Storytellers are people who share legends, beliefs, myths, and fables in
oral tradition settings. Not all stories are meant to be told this way and not
all people can tell stories. For those who want to develop or enhance their
storytelling skills, here are some suggestions that might be helpful. According
to Flora Joy of storynet.org many storytellers have asked the same questions.
Whether or not the storytelling is for personal or professional purposes, some
of the same techniques apply.
Where to begin?Joy’s response is “Find a story that you feel you will TRULY WANT to tell. If you aren’t "sold" on the story, it will "show" when you tell it. Your body language will reflect how much you like (or dislike) the story.”
Looking for your first story?There are several places. Consider the following:
(1) Ask a librarian for a collection of stories that might fit your interest.
(2) Look at your own personal life for inspiration and try to write a story that would appeal to your audience.
(3) Examine story collections you loved as a child.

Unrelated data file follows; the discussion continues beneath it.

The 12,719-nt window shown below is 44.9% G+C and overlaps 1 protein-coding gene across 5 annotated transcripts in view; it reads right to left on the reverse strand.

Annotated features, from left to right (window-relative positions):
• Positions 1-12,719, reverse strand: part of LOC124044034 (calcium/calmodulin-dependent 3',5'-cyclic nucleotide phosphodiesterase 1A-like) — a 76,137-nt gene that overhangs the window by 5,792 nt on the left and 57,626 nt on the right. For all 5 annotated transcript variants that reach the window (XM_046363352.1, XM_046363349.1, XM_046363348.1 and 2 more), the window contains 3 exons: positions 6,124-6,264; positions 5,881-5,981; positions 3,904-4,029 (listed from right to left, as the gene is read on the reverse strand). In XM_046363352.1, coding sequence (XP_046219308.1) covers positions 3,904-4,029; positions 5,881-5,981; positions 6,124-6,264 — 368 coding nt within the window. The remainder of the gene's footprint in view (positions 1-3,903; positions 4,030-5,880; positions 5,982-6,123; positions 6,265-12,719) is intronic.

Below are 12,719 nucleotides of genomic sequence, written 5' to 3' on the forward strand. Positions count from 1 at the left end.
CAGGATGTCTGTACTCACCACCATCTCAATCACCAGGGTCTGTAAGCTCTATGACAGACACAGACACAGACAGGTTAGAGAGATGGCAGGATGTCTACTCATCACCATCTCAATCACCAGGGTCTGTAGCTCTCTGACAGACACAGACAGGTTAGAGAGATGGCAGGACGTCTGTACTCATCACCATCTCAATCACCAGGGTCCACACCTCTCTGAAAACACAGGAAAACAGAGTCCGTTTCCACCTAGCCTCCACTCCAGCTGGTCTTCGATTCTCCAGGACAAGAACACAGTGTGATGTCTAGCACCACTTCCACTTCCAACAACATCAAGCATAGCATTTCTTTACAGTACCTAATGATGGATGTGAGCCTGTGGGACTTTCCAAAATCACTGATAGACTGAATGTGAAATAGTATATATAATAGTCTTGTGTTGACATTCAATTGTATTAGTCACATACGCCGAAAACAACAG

(4) Explore the storytelling material in public domain.
(5) Listen to story recordings done by the professionals. Copyright principles will apply and permission will be required if you want to retell someone’s story.
How do you learn your story?Joy says: “There are several methods used by the pros. Probably the most common is as follows: Read the story over MANY times until the story’s "voice" becomes very familiar. Then practice with the first part of the story until it feels right coming from YOUR voice. Continue with each section of the story until you’ve reached its end.”
What to do when you’re ready?Joy suggests you practice your storytelling skills in front of an audience of listeners who you feel comfortable speaking to. Inform that audience that this is your first performance and ask for some positive and negative feedback afterward. Check out some local storytelling guilds if you feel you need to fine-tune your performances further.
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